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Coaching Do's and Dont's you should know about

Coaching Do's and Dont's you should know about

[fa icon="calendar"] May 16, 2013 10:34:52 AM / by Briana Songer

Briana Songer

Coaching is difficult
It has the power to shift thought processes, manage learning gaps, and put those unsaid feelings into words. However, for the coaches, making sure everyone is well-trained and knowledgeable can be a learning process on its own. A strong coaching program starts with a great coach. Check out the following guidelines to help yourself be one.

Coaching is difficult

It has the power to shift thought processes, manage learning gaps, and put those unsaid feelings into words. However, for the coaches, making sure everyone is well-trained and knowledgeable can be a learning process on its own. A strong coaching program starts with a great coach. Check out the following guidelines to help yourself be one.

Be relevant

Be sure your coaching sessions are focused on real situations that are connected to helping the person with their goals. Don't make it about what you want to achieve. It's about the other person. So stay aligned by asking questions.

The right kind of motivation

Be appropriate in how much support you give and what you do for your coachee. Don't take on more responsibility than is necessary. Rewarding is ok as long as it as viewed as positive and not manipulative.

Make the goals possible

When creating a plan for your ''coachee'' to follow, it should set up and organized to be achievable and set with deadlines to keep the person motivated.

Make it manageable

While in a session, the person shouldn't have to guess what the issue is going to be about. Be brief and to the point. Don't try to get everything done at once with just one session. Separate the sessions into different topics and goals so that the other person doesn't feel overwhelmed.

Looking at the results

Seeing someone make the same mistakes over and over can be frustrating, but stay focused and choose your words carefully. Check out this blog post by Greg Levin (Founder of Off Center) that gives an honest (and funny) look at how coaches can choose to give feedback in a call center. Even though its uncomfortable, effectively giving feedback will encourage the person and build up your relationship.

Ask the right questions

When asking questions, ask mostly open-ended questions to keep the conversation going. Closed yes and no questions will kill it. Don't answer the questions yourself. Asking good questions will get the person to think more openly and be able to give more action options and ideas. Actually value their ideas and concerns, don't assume that you know better than they do.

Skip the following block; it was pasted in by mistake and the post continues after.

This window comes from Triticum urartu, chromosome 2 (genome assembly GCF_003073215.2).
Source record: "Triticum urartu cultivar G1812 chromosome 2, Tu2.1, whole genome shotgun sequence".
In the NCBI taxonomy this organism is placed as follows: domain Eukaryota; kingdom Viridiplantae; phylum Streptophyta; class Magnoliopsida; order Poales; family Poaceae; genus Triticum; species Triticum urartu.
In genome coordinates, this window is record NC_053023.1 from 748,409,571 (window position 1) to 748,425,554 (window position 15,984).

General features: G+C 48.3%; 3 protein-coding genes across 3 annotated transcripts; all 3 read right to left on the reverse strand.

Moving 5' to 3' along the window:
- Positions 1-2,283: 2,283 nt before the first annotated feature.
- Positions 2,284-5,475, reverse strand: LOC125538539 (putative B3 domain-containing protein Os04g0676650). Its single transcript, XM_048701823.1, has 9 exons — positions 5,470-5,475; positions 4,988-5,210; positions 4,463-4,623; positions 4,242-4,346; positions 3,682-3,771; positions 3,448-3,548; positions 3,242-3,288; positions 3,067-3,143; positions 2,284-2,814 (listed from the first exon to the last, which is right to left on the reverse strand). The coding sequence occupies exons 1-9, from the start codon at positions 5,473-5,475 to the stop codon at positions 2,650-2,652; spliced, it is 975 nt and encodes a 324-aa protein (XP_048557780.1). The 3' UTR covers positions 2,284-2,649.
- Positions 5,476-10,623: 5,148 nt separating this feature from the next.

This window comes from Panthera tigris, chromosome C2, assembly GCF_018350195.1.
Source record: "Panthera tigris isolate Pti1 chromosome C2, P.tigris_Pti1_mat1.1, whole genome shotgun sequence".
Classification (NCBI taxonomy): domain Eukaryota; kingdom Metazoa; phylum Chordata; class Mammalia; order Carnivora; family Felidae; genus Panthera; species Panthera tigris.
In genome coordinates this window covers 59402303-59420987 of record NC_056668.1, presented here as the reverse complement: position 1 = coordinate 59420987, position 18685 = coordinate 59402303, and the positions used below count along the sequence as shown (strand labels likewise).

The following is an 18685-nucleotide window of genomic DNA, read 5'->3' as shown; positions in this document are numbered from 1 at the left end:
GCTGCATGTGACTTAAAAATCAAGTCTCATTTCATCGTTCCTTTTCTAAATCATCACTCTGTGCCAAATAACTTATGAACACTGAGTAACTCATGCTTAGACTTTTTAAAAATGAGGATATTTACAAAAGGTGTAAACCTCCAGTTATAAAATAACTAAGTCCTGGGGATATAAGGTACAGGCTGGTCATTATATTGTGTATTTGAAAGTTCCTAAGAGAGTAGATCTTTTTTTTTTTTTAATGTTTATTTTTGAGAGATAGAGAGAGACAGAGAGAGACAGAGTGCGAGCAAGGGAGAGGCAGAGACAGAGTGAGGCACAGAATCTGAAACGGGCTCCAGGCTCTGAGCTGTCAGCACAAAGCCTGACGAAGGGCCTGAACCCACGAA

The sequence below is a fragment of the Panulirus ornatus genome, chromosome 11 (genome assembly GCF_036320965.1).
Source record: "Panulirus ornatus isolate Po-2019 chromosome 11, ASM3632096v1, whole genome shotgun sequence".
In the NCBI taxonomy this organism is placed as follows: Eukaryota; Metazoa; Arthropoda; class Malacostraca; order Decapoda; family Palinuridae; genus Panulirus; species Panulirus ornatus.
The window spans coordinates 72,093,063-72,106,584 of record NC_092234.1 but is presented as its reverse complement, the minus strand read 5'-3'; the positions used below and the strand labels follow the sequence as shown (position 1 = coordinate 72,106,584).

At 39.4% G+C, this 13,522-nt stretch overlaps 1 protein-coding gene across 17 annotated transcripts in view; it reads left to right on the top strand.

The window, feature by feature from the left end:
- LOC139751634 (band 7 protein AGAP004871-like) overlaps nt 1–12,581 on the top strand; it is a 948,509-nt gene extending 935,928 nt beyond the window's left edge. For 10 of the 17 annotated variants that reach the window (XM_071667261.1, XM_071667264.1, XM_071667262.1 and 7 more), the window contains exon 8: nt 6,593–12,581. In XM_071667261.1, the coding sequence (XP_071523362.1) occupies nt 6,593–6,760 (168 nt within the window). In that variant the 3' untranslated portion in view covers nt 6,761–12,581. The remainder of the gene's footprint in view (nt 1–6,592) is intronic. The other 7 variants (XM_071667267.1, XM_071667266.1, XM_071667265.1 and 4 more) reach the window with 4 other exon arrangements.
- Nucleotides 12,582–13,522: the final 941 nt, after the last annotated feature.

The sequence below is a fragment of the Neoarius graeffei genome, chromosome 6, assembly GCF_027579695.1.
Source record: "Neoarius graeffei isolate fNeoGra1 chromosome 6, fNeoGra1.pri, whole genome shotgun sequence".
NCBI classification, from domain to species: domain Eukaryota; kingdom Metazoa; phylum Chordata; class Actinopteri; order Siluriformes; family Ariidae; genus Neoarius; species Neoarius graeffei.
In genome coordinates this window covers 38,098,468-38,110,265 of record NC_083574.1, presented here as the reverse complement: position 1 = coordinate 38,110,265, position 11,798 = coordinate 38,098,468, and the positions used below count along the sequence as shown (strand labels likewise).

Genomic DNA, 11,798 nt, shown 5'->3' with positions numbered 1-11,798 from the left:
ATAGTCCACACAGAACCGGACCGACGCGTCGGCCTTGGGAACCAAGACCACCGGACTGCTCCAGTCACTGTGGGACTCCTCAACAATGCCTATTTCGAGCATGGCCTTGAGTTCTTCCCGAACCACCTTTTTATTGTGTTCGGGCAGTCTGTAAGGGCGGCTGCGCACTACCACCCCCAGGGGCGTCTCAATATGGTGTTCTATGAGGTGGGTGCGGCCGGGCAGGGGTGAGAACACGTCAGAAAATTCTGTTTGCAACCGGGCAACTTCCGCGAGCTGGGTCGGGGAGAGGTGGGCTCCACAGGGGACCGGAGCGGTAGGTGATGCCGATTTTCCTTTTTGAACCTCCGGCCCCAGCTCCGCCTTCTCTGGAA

It takes time to be a good coach. Yet, when used correctly, it's a powerful tool that creates a friendly space to listen, ask questions, show compassion, acceptance and bring out the persons best qualities.

Be relevant

Be sure your coaching sessions are focused on real situations that are connected to helping the person with their goals. Don't make it about what you want to achieve. It's about the other person. So stay aligned by asking questions.

The right kind of motivation

Be appropriate in how much support you give and what you do for your coachee. Don't take on more responsibility than is necessary. Rewarding is ok as long as it as viewed as positive and not manipulative.

Make the goals possible

When creating a plan for your ''coachee'' to follow, it should set up and organized to be achievable and set with deadlines to keep the person motivated.

Make it manageable

While in a session, the person shouldn't have to guess what the issue is going to be about. Be brief and to the point. Don't try to get everything done at once with just one session. Separate the sessions into different topics and goals so that the other person doesn't feel overwhelmed.

Looking at the results

Seeing someone make the same mistakes over and over can be frustrating, but stay focused and choose your words carefully. Check out this blog post by Greg Levin that gives an honest (and funny) look at how coaches can give feedback in a call center. Even though its uncomfortable, effectively giving feedback will encourage the person and build up your relationship.

Ask the right questions

When asking questions, ask mostly open-ended questions to keep the conversation going. Closed yes and no questions will kill it. Don't answer the questions yourself. Asking good questions will get the person to think more openly and be able to give more action options and ideas. Actually value their ideas and concerns, don't assume that you know better than they do.

It takes time to be a good coach. Yet, when used correctly, it's a powerful tool that creates a friendly space to listen, ask questions, show compassion, acceptance and bring out the persons best qualities.

Topics: Feedback, Coaching, tips

Briana Songer

Written by Briana Songer

Marketing Director at PlayVox

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